Introduction

 

In the present competitive work environment, frontline bank employees play a critical role in providing high quality services and creating a pool of loyal customers (LeBlanc and Nguyen, 1988; Yavas et al., 2003). This is because frontline employees serve as the most critical link between customers’ service excellence demands and management’s productivity and performance requirements (Yavas et al., 2013). Despite this recognition, research has shown that frontlinebank employees experience more work related stress that gets spilled over to their family domain (Karatepe et al., 2006) and there is a lack of family-friendly policies or there are problems associated with the implementation of these policies in the retail banking environment (Hyman and Summers, 2004; Aycan and Eskin, 2005).As a consequence, frontline bank employeesexperience ahigh level of work-to-family conflict.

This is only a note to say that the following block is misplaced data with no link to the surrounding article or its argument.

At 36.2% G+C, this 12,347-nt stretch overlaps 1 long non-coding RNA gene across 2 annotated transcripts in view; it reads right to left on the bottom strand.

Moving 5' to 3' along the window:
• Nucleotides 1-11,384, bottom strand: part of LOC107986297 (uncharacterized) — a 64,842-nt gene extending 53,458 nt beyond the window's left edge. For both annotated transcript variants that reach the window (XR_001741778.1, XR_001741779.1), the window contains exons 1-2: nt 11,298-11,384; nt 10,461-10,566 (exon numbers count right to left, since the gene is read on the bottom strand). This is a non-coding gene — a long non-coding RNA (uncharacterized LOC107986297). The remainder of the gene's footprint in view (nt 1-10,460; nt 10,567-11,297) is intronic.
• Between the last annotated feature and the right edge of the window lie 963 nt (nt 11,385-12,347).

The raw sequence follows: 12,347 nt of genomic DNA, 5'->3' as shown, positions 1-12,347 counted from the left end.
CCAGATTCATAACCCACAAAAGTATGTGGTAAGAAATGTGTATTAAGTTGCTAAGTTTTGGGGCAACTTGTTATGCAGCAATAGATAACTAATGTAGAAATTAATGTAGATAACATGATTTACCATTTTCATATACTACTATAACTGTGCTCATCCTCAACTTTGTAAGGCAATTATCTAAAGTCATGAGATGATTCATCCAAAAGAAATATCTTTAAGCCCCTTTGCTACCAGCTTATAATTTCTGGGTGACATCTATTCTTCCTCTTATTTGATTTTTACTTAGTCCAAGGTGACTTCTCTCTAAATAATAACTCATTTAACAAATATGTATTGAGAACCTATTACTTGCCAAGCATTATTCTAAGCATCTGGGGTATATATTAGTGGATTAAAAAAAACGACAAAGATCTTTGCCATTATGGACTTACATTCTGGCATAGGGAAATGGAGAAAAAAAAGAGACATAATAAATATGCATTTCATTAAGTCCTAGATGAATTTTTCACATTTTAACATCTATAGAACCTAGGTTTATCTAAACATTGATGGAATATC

Work-family conflict is a psychological conceptbased on the scarcity hypothesis that states ‘individual has scarce resources (time, energy and skills) to allocate to life’s multiple roles, and participation in work role depletes most of his resources and leave him with a few resources that affects the performance of family role’. Specifically, it refers to ‘a form of inter-role conflict in which the general demands of, time devoted to, and strain created by the job interferes with performance of family-related responsibilities’ (Netemeyer et al., 1996). Previous research has shown that work-to-family conflict has an adverse effect on the job outcomes of frontline employees like job satisfaction, turnover intentions and affective organizational commitment (Babakus et al., 1999; Boles et al., 1997; Netemeyer et al., 2004), therefore it should be kept to the minimum.